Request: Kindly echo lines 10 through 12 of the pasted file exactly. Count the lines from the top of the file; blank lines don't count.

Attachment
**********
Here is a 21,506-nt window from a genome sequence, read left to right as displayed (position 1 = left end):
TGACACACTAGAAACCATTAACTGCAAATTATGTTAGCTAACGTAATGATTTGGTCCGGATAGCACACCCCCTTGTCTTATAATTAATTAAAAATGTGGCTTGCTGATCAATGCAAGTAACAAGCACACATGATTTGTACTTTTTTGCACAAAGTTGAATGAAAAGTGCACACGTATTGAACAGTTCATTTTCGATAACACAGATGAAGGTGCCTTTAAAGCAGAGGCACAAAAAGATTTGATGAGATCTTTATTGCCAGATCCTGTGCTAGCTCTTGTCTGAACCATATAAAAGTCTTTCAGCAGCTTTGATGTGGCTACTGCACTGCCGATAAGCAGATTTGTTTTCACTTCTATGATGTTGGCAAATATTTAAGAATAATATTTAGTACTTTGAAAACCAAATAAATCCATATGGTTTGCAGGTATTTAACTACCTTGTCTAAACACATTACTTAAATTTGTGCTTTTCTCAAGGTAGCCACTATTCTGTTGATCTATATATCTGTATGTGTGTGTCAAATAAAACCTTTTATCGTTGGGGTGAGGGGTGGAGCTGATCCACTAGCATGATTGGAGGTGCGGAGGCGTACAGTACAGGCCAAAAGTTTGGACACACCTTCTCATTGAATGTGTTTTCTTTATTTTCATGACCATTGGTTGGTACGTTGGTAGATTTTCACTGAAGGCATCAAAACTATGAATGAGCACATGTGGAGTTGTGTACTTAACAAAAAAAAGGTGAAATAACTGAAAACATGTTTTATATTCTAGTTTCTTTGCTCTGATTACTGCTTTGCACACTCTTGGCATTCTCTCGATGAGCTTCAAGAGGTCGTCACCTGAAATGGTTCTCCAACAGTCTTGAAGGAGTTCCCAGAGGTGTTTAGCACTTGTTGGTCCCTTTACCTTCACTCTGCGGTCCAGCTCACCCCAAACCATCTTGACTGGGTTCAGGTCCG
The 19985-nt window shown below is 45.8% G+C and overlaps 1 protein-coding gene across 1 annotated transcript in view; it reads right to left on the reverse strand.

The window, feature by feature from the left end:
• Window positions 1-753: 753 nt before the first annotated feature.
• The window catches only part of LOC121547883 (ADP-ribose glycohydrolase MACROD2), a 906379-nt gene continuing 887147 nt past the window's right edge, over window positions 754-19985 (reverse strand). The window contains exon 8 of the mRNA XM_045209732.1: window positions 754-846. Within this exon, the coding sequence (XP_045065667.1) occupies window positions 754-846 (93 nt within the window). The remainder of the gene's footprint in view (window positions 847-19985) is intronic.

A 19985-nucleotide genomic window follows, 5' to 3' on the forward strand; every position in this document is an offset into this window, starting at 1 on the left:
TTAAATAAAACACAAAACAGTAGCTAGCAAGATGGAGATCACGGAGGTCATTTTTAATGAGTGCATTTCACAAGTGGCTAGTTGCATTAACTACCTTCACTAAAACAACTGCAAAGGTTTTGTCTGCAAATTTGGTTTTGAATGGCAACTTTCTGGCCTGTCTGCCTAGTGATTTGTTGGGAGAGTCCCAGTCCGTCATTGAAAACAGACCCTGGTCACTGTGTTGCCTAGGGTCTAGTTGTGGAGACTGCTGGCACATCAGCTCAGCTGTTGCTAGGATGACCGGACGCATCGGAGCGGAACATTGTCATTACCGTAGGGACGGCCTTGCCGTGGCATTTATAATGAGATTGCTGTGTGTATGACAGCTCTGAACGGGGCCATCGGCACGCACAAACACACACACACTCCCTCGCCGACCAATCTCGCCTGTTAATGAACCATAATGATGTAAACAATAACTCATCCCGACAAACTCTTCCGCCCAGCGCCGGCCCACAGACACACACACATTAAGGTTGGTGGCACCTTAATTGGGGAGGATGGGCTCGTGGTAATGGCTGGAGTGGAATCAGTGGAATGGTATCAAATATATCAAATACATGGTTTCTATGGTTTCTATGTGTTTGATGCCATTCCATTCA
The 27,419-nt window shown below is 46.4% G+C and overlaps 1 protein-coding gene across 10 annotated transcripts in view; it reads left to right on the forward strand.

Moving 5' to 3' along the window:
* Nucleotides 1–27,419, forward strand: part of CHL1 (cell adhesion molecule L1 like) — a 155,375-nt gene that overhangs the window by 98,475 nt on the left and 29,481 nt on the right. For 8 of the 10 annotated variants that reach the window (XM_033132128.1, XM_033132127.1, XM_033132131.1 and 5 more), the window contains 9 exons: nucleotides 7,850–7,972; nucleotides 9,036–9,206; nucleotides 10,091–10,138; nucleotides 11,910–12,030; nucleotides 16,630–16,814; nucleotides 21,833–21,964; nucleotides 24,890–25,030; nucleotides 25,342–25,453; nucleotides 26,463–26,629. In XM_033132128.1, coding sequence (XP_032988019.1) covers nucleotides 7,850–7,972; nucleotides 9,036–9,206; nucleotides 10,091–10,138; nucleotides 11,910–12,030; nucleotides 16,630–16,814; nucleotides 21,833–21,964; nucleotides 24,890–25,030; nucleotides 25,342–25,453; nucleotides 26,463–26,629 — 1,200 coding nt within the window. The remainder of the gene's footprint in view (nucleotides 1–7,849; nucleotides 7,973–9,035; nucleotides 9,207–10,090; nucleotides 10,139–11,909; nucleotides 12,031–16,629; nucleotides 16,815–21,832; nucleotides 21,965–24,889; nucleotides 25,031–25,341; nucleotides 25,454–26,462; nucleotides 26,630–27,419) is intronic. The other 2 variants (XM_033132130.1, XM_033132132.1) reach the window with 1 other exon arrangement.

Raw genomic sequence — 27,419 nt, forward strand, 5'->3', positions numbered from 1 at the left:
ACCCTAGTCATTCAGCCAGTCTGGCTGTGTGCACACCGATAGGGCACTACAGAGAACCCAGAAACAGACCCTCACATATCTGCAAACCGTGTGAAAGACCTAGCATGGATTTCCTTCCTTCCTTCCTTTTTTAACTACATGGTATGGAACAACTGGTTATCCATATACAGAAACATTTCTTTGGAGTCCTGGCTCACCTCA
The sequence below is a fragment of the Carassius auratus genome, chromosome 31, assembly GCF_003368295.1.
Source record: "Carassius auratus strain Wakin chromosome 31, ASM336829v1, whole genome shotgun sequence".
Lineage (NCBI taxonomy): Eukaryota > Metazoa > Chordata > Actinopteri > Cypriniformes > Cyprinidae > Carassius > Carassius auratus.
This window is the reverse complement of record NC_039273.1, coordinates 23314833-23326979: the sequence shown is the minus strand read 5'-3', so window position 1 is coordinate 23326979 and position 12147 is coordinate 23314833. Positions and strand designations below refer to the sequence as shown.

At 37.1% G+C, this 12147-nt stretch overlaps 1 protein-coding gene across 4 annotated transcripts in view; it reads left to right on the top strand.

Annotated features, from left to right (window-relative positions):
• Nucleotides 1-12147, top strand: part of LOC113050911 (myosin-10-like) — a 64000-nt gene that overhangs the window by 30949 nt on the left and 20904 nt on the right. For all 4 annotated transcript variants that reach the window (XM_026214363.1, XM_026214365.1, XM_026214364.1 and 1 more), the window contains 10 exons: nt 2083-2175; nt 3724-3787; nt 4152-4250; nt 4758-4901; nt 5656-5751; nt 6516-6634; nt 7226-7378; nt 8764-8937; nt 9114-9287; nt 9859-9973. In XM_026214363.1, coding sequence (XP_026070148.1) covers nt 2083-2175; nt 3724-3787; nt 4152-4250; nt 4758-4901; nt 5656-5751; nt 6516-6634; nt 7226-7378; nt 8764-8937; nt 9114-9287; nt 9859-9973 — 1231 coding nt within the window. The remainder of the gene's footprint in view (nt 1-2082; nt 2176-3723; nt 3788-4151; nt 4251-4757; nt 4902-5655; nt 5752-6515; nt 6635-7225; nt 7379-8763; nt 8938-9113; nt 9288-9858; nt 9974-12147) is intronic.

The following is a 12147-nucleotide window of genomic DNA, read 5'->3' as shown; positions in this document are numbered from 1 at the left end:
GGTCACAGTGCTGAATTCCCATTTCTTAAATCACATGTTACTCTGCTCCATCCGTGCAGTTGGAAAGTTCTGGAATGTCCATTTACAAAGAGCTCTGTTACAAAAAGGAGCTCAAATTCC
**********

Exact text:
Moving 5' to 3' along the window:
* Nucleotides 1–27,419, forward strand: part of CHL1 (cell adhesion molecule L1 like) — a 155,375-nt gene that overhangs the window by 98,475 nt on the left and 29,481 nt on the right. For 8 of the 10 annotated variants that reach the window (XM_033132128.1, XM_033132127.1, XM_033132131.1 and 5 more), the window contains 9 exons: nucleotides 7,850–7,972; nucleotides 9,036–9,206; nucleotides 10,091–10,138; nucleotides 11,910–12,030; nucleotides 16,630–16,814; nucleotides 21,833–21,964; nucleotides 24,890–25,030; nucleotides 25,342–25,453; nucleotides 26,463–26,629. In XM_033132128.1, coding sequence (XP_032988019.1) covers nucleotides 7,850–7,972; nucleotides 9,036–9,206; nucleotides 10,091–10,138; nucleotides 11,910–12,030; nucleotides 16,630–16,814; nucleotides 21,833–21,964; nucleotides 24,890–25,030; nucleotides 25,342–25,453; nucleotides 26,463–26,629 — 1,200 coding nt within the window. The remainder of the gene's footprint in view (nucleotides 1–7,849; nucleotides 7,973–9,035; nucleotides 9,207–10,090; nucleotides 10,139–11,909; nucleotides 12,031–16,629; nucleotides 16,815–21,832; nucleotides 21,965–24,889; nucleotides 25,031–25,341; nucleotides 25,454–26,462; nucleotides 26,630–27,419) is intronic. The other 2 variants (XM_033132130.1, XM_033132132.1) reach the window with 1 other exon arrangement.

Raw genomic sequence — 27,419 nt, forward strand, 5'->3', positions numbered from 1 at the left: